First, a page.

Wednesday, June 16, 2010

Bureaucracy in the way of education

I went into the school (again) to talk to them about English for Eldest for next year.  I have found a good on-line academic English course that provides a good rigorous curriculum.  I was hoping they would let her work on it at school in place of the stupid incredibly basic English the kids here are still doing.

Mostly, she can.  Provisionally.

Two themes came out of the meeting.  One was the astonishing stupidity people can attribute to kids and that they can manifest themselves.  The woman wants Eldest to do all the test partially because she doesn't want the other kids to complain that she is doing something different.  Well, Hello she is!  Do you think that even one of them doesn't know that she is a native English speaker....duh.  How dumb does she think they are????  And if they do complain?  EASY....offer them the option of doing the same two English courses concurrently.  That'd shut 'em up pretty fast, no?

The other, and somewhat more disappointing thing that came out of the meeting is a little convoluted, but also pretty sad.  At the universities they are busy teaching all the student teachers and new teachers these lovely progressive educational ideas.  At the same time the Generalitat (provincial govt) holds the reigns of control so tight it cripples the schools ability to provide quality education for the kids in their care.

The first case of this was last year with the horrific math teacher and the endless round of hopeless substitutes which the school in question was powerless to alter.  An entire grade lost an entire year of math, that'd be about 150 kids with a poorer education because of bureaucratic inertia.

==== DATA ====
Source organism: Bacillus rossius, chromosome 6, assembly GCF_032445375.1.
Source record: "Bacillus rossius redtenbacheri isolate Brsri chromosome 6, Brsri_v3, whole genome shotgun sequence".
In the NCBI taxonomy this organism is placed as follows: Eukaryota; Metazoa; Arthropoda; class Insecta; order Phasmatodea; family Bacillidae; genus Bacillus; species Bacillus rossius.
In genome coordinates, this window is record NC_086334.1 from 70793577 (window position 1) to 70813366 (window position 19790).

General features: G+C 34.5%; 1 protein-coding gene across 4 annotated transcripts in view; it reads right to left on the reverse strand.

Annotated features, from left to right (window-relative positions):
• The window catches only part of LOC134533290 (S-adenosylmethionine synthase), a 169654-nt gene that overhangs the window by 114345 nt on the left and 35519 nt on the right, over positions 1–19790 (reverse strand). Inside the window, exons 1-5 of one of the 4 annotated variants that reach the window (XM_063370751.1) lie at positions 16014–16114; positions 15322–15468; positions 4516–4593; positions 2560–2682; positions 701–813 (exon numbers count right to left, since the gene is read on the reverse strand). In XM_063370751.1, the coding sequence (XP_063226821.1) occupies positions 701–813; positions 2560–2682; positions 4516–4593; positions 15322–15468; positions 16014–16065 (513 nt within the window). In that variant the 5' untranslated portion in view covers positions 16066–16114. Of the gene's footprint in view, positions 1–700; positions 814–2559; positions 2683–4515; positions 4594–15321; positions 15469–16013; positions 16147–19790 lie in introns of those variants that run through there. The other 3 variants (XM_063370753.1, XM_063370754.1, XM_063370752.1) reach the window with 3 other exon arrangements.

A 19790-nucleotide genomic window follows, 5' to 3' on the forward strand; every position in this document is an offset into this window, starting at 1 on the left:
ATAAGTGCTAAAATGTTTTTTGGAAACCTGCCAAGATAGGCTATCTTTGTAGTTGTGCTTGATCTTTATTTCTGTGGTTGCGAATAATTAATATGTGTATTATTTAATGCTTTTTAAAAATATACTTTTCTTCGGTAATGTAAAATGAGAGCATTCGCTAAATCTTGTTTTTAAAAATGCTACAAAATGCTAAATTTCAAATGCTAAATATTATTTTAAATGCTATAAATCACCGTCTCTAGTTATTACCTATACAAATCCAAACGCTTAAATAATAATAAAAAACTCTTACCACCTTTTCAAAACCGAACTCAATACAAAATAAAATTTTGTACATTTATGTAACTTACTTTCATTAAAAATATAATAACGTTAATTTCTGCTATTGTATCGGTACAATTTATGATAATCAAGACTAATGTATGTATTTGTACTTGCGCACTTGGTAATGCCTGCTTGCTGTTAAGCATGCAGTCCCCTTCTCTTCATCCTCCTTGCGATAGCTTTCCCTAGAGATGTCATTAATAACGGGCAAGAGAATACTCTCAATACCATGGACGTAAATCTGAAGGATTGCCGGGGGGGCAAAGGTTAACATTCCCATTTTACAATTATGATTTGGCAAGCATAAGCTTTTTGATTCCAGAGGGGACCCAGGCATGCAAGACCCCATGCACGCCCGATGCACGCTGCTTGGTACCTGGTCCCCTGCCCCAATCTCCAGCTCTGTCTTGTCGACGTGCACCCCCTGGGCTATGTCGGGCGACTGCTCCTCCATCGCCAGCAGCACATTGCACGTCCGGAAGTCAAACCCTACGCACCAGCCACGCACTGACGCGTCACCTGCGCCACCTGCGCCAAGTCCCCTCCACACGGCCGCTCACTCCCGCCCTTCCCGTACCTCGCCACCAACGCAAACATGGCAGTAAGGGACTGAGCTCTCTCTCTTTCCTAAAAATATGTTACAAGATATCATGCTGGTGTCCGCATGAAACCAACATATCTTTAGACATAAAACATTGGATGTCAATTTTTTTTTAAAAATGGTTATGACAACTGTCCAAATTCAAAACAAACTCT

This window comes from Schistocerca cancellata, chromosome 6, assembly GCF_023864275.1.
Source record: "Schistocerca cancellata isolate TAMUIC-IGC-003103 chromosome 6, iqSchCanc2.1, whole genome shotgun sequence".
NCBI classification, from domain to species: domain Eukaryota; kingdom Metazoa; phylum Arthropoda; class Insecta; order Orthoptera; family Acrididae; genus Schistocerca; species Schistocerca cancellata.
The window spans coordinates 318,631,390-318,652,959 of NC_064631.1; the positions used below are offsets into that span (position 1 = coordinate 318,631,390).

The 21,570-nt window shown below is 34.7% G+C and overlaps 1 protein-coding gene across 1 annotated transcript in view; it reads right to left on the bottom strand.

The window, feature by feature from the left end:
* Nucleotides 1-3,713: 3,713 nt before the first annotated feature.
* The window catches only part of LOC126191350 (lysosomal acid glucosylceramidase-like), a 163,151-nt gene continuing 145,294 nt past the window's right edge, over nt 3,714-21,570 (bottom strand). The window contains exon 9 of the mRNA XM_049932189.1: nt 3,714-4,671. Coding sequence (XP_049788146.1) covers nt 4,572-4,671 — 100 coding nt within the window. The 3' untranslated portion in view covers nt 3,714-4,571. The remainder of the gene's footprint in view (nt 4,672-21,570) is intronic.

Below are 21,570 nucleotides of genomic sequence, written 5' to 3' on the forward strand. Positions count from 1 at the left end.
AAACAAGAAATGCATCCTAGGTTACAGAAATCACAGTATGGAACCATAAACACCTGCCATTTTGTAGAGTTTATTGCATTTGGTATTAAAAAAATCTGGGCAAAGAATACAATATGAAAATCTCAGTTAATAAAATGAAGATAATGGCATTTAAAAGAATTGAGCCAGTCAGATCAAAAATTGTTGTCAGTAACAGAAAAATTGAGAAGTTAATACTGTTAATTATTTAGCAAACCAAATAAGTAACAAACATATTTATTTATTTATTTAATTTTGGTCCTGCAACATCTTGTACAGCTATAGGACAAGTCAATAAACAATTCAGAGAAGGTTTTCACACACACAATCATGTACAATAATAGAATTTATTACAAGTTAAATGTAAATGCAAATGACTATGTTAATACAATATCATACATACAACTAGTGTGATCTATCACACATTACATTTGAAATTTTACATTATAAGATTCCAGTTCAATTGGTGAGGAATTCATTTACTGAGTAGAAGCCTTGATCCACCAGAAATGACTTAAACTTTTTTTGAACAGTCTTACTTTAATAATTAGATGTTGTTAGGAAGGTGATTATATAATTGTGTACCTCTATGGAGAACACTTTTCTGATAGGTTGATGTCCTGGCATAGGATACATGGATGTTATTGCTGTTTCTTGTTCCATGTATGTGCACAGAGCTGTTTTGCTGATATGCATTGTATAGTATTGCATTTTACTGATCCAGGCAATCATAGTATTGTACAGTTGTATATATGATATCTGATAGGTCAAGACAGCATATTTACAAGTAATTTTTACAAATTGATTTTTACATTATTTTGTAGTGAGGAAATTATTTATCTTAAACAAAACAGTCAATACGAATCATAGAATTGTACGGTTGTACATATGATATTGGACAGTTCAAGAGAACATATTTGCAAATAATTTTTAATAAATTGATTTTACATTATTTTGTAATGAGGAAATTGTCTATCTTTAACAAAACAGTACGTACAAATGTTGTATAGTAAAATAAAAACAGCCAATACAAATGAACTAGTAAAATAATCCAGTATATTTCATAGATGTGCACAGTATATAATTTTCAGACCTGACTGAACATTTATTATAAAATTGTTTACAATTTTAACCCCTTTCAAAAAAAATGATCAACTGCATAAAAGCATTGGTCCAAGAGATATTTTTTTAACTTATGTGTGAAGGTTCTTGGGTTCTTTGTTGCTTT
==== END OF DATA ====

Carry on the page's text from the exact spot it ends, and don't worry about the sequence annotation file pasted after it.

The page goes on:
This year...evidence of a system-wide neglect of a large section of the students.  Here's what happens.  There is a program in place, 'atenció de la diversitat'.  You can probably make a good stab at that, attention to diversity.  This is not cultural diversity, but rather educational/skill diversity.  These programs are aimed at kids that are exceptional, either exceptionally troubled with their learning process, be that because of language issues as immigrants, learning problems or whatever....or they are exceptionally gifted, either because they are simply very bright, or like my kid, they happen to have an advantage, for instance being native speakers of a studied language.

Under this program, the school has the theoretical right to design any program they like to provide the child with the learning opportunities that they would best benefit by.  Like everywhere, this would be somewhat dependent on the dedication of the teacher in question (and I have to say that the base-line dedication level of teachers in NA is a different exponential order than here...honestly, the work they don't put in in this country.)  The real problem is, though, that the bureaucracy involved in producing one of these programs, and the fact that the inspector would have to come in and look it over means that the teachers are entirely unwilling to even consider providing this for a kid, or for kids in general.  The kids that are flunking everything get help, it is clear and evident that help is needed, but the bright kids?  How do you prove that they are capable of more unless you give them greater opportunity?

Left to rot or misbehave.

A shame.


Anonymous said...

I guess it all comes down to unwilling teachers who don't care, then... :(

oreneta said...

That pretty much sums it up. Sadly.

J.G. said...

I hate it when the answer includes some version of "No, it's impossible, because it would involve a tiny bit of extra work for me." Frustrating.

oreneta said...

Yup, that pretty much summed it up....